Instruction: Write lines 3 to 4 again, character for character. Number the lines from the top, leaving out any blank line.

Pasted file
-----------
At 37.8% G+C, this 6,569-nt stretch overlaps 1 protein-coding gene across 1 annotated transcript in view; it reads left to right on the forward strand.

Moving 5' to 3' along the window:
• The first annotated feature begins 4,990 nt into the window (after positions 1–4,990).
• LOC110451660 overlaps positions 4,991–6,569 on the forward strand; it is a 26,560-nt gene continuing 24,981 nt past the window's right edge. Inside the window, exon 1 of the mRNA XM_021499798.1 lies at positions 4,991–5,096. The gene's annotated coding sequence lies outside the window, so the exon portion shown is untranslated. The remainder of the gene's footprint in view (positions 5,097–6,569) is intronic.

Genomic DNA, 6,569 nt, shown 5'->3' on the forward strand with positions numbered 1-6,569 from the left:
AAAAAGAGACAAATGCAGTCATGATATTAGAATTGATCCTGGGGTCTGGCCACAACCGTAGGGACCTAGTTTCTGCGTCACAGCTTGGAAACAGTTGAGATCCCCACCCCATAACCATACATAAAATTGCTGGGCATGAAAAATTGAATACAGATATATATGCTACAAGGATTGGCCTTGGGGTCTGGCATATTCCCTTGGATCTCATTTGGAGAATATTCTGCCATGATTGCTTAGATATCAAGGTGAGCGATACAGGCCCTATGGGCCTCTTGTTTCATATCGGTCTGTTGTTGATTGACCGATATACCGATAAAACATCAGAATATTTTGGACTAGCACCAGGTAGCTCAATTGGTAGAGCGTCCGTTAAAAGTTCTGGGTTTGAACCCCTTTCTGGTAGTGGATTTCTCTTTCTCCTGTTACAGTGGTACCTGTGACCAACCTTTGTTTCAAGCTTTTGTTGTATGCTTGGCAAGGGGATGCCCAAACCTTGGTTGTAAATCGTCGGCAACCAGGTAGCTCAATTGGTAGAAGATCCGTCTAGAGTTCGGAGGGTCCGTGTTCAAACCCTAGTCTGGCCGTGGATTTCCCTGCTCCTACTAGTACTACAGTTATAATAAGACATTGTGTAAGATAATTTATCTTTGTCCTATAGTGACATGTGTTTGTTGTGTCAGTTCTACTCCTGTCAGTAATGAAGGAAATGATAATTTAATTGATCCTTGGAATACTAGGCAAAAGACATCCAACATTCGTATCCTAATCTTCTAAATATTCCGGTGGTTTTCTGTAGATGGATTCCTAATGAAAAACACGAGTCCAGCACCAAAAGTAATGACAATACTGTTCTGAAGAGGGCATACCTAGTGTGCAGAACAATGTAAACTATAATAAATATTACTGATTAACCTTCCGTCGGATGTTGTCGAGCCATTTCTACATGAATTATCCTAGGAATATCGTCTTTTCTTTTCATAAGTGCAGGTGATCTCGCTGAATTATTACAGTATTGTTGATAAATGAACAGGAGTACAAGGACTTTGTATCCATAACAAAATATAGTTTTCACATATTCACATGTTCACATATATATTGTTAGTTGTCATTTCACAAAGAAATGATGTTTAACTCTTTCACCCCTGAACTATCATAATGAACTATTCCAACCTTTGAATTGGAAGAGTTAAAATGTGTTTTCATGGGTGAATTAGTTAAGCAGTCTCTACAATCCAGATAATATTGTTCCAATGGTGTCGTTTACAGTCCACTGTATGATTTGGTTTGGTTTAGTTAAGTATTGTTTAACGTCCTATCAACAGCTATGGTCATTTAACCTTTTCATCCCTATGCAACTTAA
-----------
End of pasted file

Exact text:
• The first annotated feature begins 4,990 nt into the window (after positions 1–4,990).
• LOC110451660 overlaps positions 4,991–6,569 on the forward strand; it is a 26,560-nt gene continuing 24,981 nt past the window's right edge. Inside the window, exon 1 of the mRNA XM_021499798.1 lies at positions 4,991–5,096. The gene's annotated coding sequence lies outside the window, so the exon portion shown is untranslated. The remainder of the gene's footprint in view (positions 5,097–6,569) is intronic.